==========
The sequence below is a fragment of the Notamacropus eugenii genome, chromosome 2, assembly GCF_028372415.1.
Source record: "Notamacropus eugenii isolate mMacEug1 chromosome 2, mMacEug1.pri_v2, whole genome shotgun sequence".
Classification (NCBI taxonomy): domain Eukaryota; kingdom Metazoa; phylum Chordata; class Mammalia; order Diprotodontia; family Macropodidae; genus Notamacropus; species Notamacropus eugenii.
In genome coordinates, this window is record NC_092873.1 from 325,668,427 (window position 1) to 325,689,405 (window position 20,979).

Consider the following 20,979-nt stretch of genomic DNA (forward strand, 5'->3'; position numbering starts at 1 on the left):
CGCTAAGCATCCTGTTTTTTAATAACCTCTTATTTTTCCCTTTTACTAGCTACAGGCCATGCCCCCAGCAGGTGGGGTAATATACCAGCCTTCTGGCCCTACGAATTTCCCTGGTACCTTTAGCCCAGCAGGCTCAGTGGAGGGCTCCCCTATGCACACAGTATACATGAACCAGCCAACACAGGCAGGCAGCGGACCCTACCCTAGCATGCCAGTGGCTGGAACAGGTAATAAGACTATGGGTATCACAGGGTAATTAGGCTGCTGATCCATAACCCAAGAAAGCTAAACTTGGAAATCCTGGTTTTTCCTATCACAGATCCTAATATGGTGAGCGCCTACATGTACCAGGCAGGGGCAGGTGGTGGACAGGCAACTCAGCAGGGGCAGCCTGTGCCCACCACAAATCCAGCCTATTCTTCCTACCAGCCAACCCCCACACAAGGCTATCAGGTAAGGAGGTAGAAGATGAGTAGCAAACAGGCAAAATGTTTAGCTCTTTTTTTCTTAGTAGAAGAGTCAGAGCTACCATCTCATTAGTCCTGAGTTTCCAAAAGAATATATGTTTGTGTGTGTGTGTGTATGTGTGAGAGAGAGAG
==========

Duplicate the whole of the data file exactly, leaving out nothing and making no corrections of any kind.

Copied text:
The sequence below is a fragment of the Notamacropus eugenii genome, chromosome 2, assembly GCF_028372415.1.
Source record: "Notamacropus eugenii isolate mMacEug1 chromosome 2, mMacEug1.pri_v2, whole genome shotgun sequence".
Classification (NCBI taxonomy): domain Eukaryota; kingdom Metazoa; phylum Chordata; class Mammalia; order Diprotodontia; family Macropodidae; genus Notamacropus; species Notamacropus eugenii.
In genome coordinates, this window is record NC_092873.1 from 325,668,427 (window position 1) to 325,689,405 (window position 20,979).

Consider the following 20,979-nt stretch of genomic DNA (forward strand, 5'->3'; position numbering starts at 1 on the left):
CGCTAAGCATCCTGTTTTTTAATAACCTCTTATTTTTCCCTTTTACTAGCTACAGGCCATGCCCCCAGCAGGTGGGGTAATATACCAGCCTTCTGGCCCTACGAATTTCCCTGGTACCTTTAGCCCAGCAGGCTCAGTGGAGGGCTCCCCTATGCACACAGTATACATGAACCAGCCAACACAGGCAGGCAGCGGACCCTACCCTAGCATGCCAGTGGCTGGAACAGGTAATAAGACTATGGGTATCACAGGGTAATTAGGCTGCTGATCCATAACCCAAGAAAGCTAAACTTGGAAATCCTGGTTTTTCCTATCACAGATCCTAATATGGTGAGCGCCTACATGTACCAGGCAGGGGCAGGTGGTGGACAGGCAACTCAGCAGGGGCAGCCTGTGCCCACCACAAATCCAGCCTATTCTTCCTACCAGCCAACCCCCACACAAGGCTATCAGGTAAGGAGGTAGAAGATGAGTAGCAAACAGGCAAAATGTTTAGCTCTTTTTTTCTTAGTAGAAGAGTCAGAGCTACCATCTCATTAGTCCTGAGTTTCCAAAAGAATATATGTTTGTGTGTGTGTGTGTATGTGTGAGAGAGAGAG